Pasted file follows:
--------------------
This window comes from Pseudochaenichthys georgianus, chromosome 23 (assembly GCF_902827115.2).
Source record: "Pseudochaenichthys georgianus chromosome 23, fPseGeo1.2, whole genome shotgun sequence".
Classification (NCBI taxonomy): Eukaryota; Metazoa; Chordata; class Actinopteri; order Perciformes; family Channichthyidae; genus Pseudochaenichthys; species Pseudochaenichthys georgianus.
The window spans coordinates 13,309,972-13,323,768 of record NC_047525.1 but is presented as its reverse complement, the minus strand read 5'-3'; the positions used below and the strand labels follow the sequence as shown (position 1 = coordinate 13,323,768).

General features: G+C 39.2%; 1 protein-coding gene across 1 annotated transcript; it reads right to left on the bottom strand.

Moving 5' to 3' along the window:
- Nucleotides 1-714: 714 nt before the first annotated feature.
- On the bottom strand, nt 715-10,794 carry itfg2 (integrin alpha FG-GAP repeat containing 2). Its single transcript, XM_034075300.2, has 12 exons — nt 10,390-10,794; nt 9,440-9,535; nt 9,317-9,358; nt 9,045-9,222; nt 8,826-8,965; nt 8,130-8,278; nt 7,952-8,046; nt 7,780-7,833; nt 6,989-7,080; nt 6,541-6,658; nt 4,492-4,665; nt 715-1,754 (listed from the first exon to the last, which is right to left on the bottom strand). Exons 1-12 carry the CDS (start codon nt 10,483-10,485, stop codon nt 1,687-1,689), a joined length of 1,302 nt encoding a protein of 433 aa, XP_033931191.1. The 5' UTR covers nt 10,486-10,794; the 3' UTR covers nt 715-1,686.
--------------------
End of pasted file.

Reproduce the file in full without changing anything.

This window comes from Pseudochaenichthys georgianus, chromosome 23 (assembly GCF_902827115.2).
Source record: "Pseudochaenichthys georgianus chromosome 23, fPseGeo1.2, whole genome shotgun sequence".
Classification (NCBI taxonomy): Eukaryota; Metazoa; Chordata; class Actinopteri; order Perciformes; family Channichthyidae; genus Pseudochaenichthys; species Pseudochaenichthys georgianus.
The window spans coordinates 13,309,972-13,323,768 of record NC_047525.1 but is presented as its reverse complement, the minus strand read 5'-3'; the positions used below and the strand labels follow the sequence as shown (position 1 = coordinate 13,323,768).

General features: G+C 39.2%; 1 protein-coding gene across 1 annotated transcript; it reads right to left on the bottom strand.

Moving 5' to 3' along the window:
- Nucleotides 1-714: 714 nt before the first annotated feature.
- On the bottom strand, nt 715-10,794 carry itfg2 (integrin alpha FG-GAP repeat containing 2). Its single transcript, XM_034075300.2, has 12 exons — nt 10,390-10,794; nt 9,440-9,535; nt 9,317-9,358; nt 9,045-9,222; nt 8,826-8,965; nt 8,130-8,278; nt 7,952-8,046; nt 7,780-7,833; nt 6,989-7,080; nt 6,541-6,658; nt 4,492-4,665; nt 715-1,754 (listed from the first exon to the last, which is right to left on the bottom strand). Exons 1-12 carry the CDS (start codon nt 10,483-10,485, stop codon nt 1,687-1,689), a joined length of 1,302 nt encoding a protein of 433 aa, XP_033931191.1. The 5' UTR covers nt 10,486-10,794; the 3' UTR covers nt 715-1,686.